It’s no secret that restaurants are strong supporters of the communities in which they serve. They are, after all, the face of the hospitality industry. This year Scalo Northern Italian Grill received the New Mexico Restaurant Association’s Restaurant Neighbor Award, sharing accolades with sister restaurant Brasserie La Provence. Their ongoing contributions have supported many Duke City groups including schools, churches, civic organizations and, notably, Dismas House, a transitional living facility.
The force behind Scalo and Brasserie is Steve Paternoster, himself the recipient of NMRA’s 2010 Cornerstone Humanitarian of the Year for New Mexico. If there is an opportunity to make a difference, Paternoster is there. He hosted Scalo and Brasserie’s booths at the 22nd Annual Equestrian Wine and Food tasting last month along with P’tit Louis Bistro, in which he is also a partner.
Sitting with Paternoster during a rare quiet moment at Scalo, we talk about how he came to the industry at a very young age, spending time at his dad’s place—Duffy’s Tavern in El Paso, Texas. His Northern Italian ancestry gave him a foothold in Upper Michigan where, as a child, he visited the extended family who had put down roots in the rugged Upper Peninsula mining towns. He worked the hospitality trade from the bottom up, learned to hunt, fish and dress venison, and experienced the camaraderie of a neighborhood pub at Duffy’s. During a few wild years he had a short-lived stint running a Gallup bar. But a job as an airline host developed the connections he needed to focus his career in management and introduced him to food of intercontinental quality.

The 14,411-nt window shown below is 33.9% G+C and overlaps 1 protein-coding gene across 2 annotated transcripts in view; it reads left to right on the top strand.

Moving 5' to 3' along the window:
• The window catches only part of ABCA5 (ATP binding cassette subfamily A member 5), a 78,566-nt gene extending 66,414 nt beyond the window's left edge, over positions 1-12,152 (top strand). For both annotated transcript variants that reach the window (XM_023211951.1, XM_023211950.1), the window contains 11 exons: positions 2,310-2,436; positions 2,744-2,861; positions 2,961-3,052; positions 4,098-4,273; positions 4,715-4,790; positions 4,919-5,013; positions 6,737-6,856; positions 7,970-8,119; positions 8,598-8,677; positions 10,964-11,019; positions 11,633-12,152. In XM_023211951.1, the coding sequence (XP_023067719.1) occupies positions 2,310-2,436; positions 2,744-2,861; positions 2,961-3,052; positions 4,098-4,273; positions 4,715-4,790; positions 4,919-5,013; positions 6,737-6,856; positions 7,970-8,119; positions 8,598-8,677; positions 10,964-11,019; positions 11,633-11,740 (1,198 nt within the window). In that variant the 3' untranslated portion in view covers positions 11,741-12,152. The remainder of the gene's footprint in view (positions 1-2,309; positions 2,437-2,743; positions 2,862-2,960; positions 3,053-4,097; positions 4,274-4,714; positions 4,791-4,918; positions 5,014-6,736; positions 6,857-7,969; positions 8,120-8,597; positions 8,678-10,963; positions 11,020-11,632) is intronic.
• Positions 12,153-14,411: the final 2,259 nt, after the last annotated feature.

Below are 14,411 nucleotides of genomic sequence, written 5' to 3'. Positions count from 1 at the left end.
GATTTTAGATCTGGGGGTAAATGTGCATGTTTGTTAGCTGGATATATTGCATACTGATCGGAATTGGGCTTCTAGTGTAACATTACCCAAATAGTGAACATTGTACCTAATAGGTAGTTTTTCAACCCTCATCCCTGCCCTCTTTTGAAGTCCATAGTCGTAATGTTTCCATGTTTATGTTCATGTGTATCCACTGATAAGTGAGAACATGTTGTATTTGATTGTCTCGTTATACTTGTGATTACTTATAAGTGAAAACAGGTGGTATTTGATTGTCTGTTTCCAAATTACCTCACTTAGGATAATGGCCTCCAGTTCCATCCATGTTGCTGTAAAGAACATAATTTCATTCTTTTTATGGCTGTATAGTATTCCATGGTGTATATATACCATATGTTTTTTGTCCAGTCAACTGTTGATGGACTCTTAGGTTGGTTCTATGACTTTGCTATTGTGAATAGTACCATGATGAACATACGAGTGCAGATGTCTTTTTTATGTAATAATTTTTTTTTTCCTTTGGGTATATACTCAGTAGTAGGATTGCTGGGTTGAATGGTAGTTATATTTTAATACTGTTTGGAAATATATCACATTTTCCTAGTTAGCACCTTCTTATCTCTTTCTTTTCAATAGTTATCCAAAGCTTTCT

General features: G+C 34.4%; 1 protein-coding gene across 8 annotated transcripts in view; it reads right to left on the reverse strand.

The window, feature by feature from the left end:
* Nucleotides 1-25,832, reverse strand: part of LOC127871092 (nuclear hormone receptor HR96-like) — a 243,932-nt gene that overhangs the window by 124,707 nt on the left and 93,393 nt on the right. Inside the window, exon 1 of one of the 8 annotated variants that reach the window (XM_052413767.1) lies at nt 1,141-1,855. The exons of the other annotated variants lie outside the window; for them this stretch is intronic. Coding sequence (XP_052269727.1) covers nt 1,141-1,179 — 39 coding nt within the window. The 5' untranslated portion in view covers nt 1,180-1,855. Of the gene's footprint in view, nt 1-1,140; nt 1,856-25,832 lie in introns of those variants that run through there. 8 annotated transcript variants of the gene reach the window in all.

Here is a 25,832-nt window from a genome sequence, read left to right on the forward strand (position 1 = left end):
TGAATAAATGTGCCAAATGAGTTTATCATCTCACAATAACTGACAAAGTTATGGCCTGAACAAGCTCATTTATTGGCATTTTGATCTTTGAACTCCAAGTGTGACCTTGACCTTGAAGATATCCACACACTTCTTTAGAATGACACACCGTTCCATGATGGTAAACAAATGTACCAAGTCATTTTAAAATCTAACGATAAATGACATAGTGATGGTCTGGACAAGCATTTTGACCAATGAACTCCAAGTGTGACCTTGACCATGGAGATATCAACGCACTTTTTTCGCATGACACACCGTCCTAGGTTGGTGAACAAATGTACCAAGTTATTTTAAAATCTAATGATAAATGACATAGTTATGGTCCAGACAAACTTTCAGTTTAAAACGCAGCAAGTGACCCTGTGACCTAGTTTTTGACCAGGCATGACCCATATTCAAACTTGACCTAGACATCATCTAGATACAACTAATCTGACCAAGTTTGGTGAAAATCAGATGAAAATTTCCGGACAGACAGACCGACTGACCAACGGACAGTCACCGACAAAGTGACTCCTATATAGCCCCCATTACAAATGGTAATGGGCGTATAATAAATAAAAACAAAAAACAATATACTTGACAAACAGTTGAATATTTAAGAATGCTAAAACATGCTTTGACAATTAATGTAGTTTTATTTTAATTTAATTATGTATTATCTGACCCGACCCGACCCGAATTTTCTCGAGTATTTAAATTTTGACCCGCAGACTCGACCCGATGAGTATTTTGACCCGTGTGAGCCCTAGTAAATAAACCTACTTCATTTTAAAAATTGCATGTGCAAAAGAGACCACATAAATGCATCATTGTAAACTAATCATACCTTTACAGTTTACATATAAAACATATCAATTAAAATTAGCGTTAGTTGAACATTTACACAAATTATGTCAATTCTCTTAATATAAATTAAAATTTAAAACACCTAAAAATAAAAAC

Over the years, Paternoster has seen many facets of the hospitality business. He once applied for a management job at Whites City Hotel near Carlsbad Caverns. He was wearing his college class ring and a mason’s pin. He was hired on the spot with the weight of those icons in his favor—yet another example of the importance of community to the up-and-coming restaurateur.
Paternoster takes pride in his restaurants, and patrons recognize the quality in the food and service—top-notch in the Albuquerque scene. But he will be the first to give the credit for his modus operandi to his dad. To this day, the senior Paternoster stands as a model for his life and work.
“He still calls and checks on me regularly,” Paternoster says. “Asks how things are going; keeps an eye on me.”
I expect Paternoster’s neighbors figure he’s doing just fine.